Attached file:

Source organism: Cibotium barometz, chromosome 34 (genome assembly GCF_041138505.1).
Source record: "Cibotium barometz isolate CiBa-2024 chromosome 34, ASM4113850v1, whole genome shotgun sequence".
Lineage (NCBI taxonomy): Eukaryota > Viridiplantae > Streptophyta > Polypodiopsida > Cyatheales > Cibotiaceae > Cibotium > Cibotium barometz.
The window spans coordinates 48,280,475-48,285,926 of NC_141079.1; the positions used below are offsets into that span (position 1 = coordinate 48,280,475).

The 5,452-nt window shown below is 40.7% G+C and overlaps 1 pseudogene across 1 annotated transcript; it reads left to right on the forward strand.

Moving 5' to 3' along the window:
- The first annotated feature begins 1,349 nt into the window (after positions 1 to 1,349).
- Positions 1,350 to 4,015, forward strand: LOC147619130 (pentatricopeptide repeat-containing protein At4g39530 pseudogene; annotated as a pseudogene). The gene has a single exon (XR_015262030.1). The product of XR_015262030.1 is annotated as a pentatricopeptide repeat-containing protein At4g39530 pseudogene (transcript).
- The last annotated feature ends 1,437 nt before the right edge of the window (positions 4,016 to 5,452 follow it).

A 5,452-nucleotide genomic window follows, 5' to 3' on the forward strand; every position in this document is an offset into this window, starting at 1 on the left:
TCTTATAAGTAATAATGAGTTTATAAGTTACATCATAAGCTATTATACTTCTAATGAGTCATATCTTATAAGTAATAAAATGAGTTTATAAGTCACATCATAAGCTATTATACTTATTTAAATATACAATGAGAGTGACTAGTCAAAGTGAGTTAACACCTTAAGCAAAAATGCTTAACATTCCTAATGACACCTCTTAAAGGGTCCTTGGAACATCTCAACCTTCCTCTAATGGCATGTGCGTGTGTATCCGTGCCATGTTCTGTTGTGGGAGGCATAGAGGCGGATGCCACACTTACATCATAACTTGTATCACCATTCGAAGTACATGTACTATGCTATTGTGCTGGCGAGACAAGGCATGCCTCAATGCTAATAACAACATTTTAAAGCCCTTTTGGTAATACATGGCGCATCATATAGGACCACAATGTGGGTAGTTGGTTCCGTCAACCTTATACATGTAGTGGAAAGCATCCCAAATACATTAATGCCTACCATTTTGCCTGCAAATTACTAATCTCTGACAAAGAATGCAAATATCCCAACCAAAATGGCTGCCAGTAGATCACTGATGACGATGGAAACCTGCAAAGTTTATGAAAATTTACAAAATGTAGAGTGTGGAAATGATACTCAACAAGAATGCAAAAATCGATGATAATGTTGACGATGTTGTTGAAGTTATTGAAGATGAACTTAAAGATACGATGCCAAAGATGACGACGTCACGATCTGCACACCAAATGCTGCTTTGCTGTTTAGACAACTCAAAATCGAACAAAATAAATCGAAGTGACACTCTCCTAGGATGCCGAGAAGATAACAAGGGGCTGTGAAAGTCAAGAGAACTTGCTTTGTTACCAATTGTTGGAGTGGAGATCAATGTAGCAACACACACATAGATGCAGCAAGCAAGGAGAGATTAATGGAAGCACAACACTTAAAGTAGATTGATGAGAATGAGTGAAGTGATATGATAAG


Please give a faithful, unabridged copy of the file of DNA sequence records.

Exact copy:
Source organism: Cibotium barometz, chromosome 34 (genome assembly GCF_041138505.1).
Source record: "Cibotium barometz isolate CiBa-2024 chromosome 34, ASM4113850v1, whole genome shotgun sequence".
Lineage (NCBI taxonomy): Eukaryota > Viridiplantae > Streptophyta > Polypodiopsida > Cyatheales > Cibotiaceae > Cibotium > Cibotium barometz.
The window spans coordinates 48,280,475-48,285,926 of NC_141079.1; the positions used below are offsets into that span (position 1 = coordinate 48,280,475).

The 5,452-nt window shown below is 40.7% G+C and overlaps 1 pseudogene across 1 annotated transcript; it reads left to right on the forward strand.

Moving 5' to 3' along the window:
- The first annotated feature begins 1,349 nt into the window (after positions 1 to 1,349).
- Positions 1,350 to 4,015, forward strand: LOC147619130 (pentatricopeptide repeat-containing protein At4g39530 pseudogene; annotated as a pseudogene). The gene has a single exon (XR_015262030.1). The product of XR_015262030.1 is annotated as a pentatricopeptide repeat-containing protein At4g39530 pseudogene (transcript).
- The last annotated feature ends 1,437 nt before the right edge of the window (positions 4,016 to 5,452 follow it).

A 5,452-nucleotide genomic window follows, 5' to 3' on the forward strand; every position in this document is an offset into this window, starting at 1 on the left:
TCTTATAAGTAATAATGAGTTTATAAGTTACATCATAAGCTATTATACTTCTAATGAGTCATATCTTATAAGTAATAAAATGAGTTTATAAGTCACATCATAAGCTATTATACTTATTTAAATATACAATGAGAGTGACTAGTCAAAGTGAGTTAACACCTTAAGCAAAAATGCTTAACATTCCTAATGACACCTCTTAAAGGGTCCTTGGAACATCTCAACCTTCCTCTAATGGCATGTGCGTGTGTATCCGTGCCATGTTCTGTTGTGGGAGGCATAGAGGCGGATGCCACACTTACATCATAACTTGTATCACCATTCGAAGTACATGTACTATGCTATTGTGCTGGCGAGACAAGGCATGCCTCAATGCTAATAACAACATTTTAAAGCCCTTTTGGTAATACATGGCGCATCATATAGGACCACAATGTGGGTAGTTGGTTCCGTCAACCTTATACATGTAGTGGAAAGCATCCCAAATACATTAATGCCTACCATTTTGCCTGCAAATTACTAATCTCTGACAAAGAATGCAAATATCCCAACCAAAATGGCTGCCAGTAGATCACTGATGACGATGGAAACCTGCAAAGTTTATGAAAATTTACAAAATGTAGAGTGTGGAAATGATACTCAACAAGAATGCAAAAATCGATGATAATGTTGACGATGTTGTTGAAGTTATTGAAGATGAACTTAAAGATACGATGCCAAAGATGACGACGTCACGATCTGCACACCAAATGCTGCTTTGCTGTTTAGACAACTCAAAATCGAACAAAATAAATCGAAGTGACACTCTCCTAGGATGCCGAGAAGATAACAAGGGGCTGTGAAAGTCAAGAGAACTTGCTTTGTTACCAATTGTTGGAGTGGAGATCAATGTAGCAACACACACATAGATGCAGCAAGCAAGGAGAGATTAATGGAAGCACAACACTTAAAGTAGATTGATGAGAATGAGTGAAGTGATATGATAAG